The Minister for Enterprise, Trade and Innovation, Batt O’Keeffe TD, today [Monday] begins a series of top-level meetings with leading US multinational firms in an effort to draw fresh investments to Ireland.
Minister O’Keeffe is visiting 13 firms in New York, New Jersey and Massachusetts in the US east coast region.
The firms span a range of sectors including life sciences, information communications technology and financial services.
Minister O’Keeffe is accompanied by the chief executive of IDA Ireland, Barry O’Leary.
Speaking before leaving for the US, Minister O’Keeffe described the trip as ‘an important opportunity to draw new investments to Ireland and to anchor those we have already won’.
‘The Government’s overriding policy priority is economic recovery and the creation and protection of jobs.
‘This week, I will hold 13 meetings with some of the world’s largest corporations targeted by IDA Ireland, selling Ireland for further investments and strengthening our relationships with firms that have already chosen to locate here and create many thousands of jobs.
‘I will be stressing to the multinational firms that our 12.5pc corporation tax rate remains at the heart of the Government’s strategy to attract foreign direct investment; that our competitiveness is dramatically improving; that the Government is finalising a four-year plan for the public finances; and that the cost of fixing the banks is large but manageable,’ said Minister O’Keeffe.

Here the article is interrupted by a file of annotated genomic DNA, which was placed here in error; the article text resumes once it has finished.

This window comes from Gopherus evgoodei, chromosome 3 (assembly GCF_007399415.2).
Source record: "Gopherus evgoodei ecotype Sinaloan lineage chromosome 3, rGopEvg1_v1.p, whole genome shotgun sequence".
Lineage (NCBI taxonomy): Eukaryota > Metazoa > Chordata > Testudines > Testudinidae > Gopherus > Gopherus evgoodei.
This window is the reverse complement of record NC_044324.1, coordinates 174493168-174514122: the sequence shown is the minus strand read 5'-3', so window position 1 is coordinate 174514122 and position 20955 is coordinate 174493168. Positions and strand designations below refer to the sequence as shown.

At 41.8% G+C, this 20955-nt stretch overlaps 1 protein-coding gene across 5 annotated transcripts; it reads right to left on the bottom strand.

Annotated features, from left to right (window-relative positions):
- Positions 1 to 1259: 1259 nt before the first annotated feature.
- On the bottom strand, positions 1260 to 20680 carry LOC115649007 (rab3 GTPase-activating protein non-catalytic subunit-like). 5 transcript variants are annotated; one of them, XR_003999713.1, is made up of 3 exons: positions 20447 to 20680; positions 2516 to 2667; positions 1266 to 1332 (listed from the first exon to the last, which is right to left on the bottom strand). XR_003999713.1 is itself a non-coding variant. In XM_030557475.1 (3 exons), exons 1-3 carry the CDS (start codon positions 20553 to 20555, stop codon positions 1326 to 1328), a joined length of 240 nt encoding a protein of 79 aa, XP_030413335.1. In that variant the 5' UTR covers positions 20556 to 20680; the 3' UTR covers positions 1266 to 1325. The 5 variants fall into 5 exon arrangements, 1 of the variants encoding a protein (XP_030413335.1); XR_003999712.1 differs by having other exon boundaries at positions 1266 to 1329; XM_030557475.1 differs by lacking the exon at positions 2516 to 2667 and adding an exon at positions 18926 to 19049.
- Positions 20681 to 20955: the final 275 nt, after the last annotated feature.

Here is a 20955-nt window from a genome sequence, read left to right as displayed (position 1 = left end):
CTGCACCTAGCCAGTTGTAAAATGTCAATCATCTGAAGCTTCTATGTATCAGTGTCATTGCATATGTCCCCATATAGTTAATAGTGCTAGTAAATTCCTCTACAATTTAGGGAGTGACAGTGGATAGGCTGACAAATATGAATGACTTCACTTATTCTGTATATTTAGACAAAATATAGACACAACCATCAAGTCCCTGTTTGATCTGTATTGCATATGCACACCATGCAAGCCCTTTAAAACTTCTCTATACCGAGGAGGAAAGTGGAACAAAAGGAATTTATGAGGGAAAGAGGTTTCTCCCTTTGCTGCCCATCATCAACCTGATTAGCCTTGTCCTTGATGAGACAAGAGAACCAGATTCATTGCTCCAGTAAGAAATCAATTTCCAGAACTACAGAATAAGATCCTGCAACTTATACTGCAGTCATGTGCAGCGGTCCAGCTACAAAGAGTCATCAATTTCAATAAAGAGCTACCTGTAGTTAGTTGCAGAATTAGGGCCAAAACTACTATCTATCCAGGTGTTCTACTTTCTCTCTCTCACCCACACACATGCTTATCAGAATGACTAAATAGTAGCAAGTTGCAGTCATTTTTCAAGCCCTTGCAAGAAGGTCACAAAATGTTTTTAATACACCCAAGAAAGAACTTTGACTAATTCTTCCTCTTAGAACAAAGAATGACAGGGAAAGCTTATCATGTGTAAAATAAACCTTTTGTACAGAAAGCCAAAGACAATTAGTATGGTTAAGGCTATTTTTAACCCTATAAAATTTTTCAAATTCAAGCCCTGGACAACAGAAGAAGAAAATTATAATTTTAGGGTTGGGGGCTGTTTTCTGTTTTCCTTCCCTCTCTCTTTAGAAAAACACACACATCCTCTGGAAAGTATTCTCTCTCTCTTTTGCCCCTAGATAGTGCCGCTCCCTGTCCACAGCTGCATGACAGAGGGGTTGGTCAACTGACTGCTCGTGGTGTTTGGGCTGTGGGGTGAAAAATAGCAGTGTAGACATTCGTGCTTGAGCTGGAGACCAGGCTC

Mr O’Leary said: ‘Despite the economic circumstances, Ireland continues to win significant foreign direct investment.
‘To date, 67 IDA Ireland client firms have announced new investments this year with 20 of those firms investing in Ireland for the first time.
‘Among the investments this year are D&B, PayPal, eBay, Warner Chilcott, LinkedIn, United Technologies, Merck, Telefonica, EA, Analog Devices, United Health and Google.
‘Ireland’s improving competitiveness, alongside our track record, tax offering, talent and technology base, are helping to position Ireland for future inward investments.’